• Just to amplify Zoe’s comment about making sure there are no bits of flour left after mixing. Unmixed flour does not add to the flavor of the bread. Only fermented flour tastes good. So you want to make every effort to make sure all the flour you add is well mixed.
        Flour incorporation comes in two stages. The first stage is as you describe in No Knead Bread. That process just mixes the compontents of water, flour, yeast and salt. The next stage of mixing is increasing gluten formation. Higher gluten formation is why you use mixers and knead it by hand, etc.
        The high protein flours we have available today contain sufficient gluten to get an OK bread rise just by mixing such as is done in No Knead Breads.
        What bakers are finding out is that the new mixers using the high protein flours allow higher gluten formation which makes for lighter breads, smaller crumb, etc.

  9. In the oven now! I made a larger (2 lbs) and did a four-strand braid. Never done it with two colours, so I mixed up the order. Still looks cool, though!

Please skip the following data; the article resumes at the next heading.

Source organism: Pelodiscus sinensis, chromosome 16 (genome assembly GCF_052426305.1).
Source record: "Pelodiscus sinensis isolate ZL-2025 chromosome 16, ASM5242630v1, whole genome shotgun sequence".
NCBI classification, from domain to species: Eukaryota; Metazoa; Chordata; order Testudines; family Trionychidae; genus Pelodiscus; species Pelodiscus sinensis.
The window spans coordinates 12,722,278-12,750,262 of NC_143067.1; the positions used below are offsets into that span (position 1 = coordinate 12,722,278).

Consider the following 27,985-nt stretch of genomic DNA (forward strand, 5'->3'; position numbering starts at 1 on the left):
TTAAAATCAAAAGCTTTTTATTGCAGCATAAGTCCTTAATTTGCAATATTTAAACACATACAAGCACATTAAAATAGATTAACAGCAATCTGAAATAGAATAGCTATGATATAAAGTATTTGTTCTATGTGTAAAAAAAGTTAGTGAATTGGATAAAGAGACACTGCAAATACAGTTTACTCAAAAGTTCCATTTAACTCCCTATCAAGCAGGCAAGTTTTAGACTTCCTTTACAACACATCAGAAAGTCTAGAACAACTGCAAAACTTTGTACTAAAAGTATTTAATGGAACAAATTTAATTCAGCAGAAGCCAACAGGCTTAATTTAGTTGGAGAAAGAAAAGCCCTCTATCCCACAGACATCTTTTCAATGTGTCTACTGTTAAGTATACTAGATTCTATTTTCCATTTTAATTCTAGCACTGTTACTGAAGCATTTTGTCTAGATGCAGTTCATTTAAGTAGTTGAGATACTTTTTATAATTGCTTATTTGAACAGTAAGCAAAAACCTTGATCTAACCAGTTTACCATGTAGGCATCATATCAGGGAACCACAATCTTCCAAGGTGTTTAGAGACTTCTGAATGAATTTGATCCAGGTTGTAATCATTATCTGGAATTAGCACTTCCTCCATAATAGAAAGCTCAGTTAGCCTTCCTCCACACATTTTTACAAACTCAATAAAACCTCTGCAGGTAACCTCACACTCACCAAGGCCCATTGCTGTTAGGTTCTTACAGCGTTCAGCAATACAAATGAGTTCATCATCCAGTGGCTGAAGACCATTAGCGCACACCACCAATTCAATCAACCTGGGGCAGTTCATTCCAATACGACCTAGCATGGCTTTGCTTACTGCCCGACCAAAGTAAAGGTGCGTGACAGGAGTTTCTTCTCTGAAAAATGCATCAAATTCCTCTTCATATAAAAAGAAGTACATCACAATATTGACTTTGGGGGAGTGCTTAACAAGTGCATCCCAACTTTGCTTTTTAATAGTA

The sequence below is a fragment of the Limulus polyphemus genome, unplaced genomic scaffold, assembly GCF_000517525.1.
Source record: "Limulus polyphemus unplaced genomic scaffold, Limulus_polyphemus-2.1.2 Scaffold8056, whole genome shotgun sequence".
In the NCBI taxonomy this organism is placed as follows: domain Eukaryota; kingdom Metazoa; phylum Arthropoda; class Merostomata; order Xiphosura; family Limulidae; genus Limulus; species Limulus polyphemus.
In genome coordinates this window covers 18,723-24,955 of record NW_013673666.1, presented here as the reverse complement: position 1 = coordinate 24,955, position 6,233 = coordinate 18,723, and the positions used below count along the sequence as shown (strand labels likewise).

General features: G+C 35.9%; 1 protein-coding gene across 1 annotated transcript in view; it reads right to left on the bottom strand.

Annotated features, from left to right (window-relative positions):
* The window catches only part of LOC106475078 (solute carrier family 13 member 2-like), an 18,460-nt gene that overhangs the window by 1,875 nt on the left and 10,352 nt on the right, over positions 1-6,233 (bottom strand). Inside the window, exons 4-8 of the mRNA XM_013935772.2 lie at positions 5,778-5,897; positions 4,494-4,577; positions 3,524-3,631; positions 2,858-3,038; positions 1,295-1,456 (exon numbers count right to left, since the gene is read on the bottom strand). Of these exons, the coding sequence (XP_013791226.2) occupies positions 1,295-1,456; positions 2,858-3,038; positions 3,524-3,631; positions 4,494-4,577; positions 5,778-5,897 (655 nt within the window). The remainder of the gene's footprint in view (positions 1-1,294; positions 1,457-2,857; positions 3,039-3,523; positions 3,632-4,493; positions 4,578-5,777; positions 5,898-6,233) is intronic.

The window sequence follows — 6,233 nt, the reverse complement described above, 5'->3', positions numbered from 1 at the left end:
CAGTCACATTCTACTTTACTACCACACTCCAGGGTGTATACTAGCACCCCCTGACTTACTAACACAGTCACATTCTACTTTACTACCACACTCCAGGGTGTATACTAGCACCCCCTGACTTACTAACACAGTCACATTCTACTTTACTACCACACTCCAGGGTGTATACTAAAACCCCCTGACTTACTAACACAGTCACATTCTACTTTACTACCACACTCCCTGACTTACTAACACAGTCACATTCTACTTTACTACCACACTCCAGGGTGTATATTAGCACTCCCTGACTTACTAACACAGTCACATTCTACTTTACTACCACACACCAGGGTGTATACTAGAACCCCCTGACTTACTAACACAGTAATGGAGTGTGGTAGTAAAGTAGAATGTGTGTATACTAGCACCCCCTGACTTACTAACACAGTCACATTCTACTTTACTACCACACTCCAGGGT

We can’t wait for it to cool!

    Thanks again

  10. This post surprised me until I read how much flour, i.e. the large batches you do.

    I am a household of 1 and a half batch lasts a week so I follow the same procedure as Brian: whisk and then spoon. Great results and I get a little arm workout.

    I am 57 and a “scratch” cook. I have resisted a mixer to keep using my arms and it makes me think before creaming butter and sugar for sweets I definitely don’t need :) !! – plus even those sweets I tend to make small batches unless I am giving some away.